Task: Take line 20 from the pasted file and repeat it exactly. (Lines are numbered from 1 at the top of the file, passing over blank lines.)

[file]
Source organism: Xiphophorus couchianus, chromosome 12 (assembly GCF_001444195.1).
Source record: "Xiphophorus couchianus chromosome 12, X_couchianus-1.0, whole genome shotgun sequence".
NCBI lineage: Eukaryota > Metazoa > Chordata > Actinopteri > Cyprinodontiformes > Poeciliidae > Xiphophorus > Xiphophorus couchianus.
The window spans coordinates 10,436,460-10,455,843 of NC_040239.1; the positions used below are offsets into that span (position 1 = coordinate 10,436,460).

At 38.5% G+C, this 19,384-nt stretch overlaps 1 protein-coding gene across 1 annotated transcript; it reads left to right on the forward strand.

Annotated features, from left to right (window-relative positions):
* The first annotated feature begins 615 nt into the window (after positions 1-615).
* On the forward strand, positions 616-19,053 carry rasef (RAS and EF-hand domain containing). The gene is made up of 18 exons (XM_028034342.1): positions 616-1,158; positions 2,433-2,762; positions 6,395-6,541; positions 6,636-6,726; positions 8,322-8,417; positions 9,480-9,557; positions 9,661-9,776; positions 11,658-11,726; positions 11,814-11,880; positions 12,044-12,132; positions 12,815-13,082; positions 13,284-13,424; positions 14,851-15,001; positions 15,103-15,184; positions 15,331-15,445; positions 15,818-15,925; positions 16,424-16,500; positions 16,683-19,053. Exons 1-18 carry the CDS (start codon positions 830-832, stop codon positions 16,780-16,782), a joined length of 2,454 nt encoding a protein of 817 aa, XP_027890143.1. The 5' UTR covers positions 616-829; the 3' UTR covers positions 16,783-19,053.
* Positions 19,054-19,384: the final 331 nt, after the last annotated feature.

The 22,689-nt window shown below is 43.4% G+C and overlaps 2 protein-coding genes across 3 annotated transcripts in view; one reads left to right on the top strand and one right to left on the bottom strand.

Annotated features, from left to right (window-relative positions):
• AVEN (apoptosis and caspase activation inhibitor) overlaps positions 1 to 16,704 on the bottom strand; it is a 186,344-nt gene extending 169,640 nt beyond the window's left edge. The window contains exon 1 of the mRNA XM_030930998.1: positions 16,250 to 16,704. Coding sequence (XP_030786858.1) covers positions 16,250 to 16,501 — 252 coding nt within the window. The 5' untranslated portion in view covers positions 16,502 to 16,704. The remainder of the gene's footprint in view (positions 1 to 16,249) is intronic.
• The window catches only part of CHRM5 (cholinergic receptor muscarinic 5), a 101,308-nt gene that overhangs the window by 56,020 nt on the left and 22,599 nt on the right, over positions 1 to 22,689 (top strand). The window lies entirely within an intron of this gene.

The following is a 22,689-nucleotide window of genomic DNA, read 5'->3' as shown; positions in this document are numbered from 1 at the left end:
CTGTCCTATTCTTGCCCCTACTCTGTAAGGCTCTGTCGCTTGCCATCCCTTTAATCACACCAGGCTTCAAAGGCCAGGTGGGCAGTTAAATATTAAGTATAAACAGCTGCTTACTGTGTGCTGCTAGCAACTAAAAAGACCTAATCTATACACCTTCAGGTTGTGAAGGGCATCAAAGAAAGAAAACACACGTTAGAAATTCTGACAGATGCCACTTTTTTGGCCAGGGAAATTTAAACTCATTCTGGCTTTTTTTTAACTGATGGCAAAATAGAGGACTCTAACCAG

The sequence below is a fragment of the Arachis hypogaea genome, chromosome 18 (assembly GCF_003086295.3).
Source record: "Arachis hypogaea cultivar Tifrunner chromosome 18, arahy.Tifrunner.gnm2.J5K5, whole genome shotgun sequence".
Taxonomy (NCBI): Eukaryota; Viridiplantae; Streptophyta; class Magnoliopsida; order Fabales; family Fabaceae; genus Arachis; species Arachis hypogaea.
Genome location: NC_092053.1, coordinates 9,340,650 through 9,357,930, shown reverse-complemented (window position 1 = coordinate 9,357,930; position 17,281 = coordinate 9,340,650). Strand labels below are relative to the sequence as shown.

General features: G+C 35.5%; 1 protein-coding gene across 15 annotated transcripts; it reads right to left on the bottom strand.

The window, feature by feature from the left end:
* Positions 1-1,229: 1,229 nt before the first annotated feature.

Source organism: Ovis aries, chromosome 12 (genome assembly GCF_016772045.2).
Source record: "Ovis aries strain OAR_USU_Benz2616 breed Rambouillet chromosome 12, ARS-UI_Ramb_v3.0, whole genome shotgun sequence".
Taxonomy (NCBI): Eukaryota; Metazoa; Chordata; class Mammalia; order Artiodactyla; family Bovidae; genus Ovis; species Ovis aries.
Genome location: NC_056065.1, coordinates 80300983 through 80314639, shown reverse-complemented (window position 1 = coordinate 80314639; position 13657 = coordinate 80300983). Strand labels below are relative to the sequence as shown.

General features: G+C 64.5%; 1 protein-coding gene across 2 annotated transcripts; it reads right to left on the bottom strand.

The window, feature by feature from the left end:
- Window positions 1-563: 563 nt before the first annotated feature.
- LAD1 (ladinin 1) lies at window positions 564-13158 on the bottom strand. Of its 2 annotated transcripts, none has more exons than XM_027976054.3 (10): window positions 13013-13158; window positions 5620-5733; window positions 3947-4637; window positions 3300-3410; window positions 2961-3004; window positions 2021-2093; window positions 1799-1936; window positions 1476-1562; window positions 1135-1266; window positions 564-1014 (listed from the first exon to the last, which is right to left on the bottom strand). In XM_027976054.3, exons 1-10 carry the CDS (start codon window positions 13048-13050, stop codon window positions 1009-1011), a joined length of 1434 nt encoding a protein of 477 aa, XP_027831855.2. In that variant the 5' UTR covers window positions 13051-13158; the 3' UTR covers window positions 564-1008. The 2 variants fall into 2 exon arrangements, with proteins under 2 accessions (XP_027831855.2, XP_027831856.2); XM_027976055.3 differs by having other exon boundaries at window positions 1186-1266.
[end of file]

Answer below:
General features: G+C 35.5%; 1 protein-coding gene across 15 annotated transcripts; it reads right to left on the bottom strand.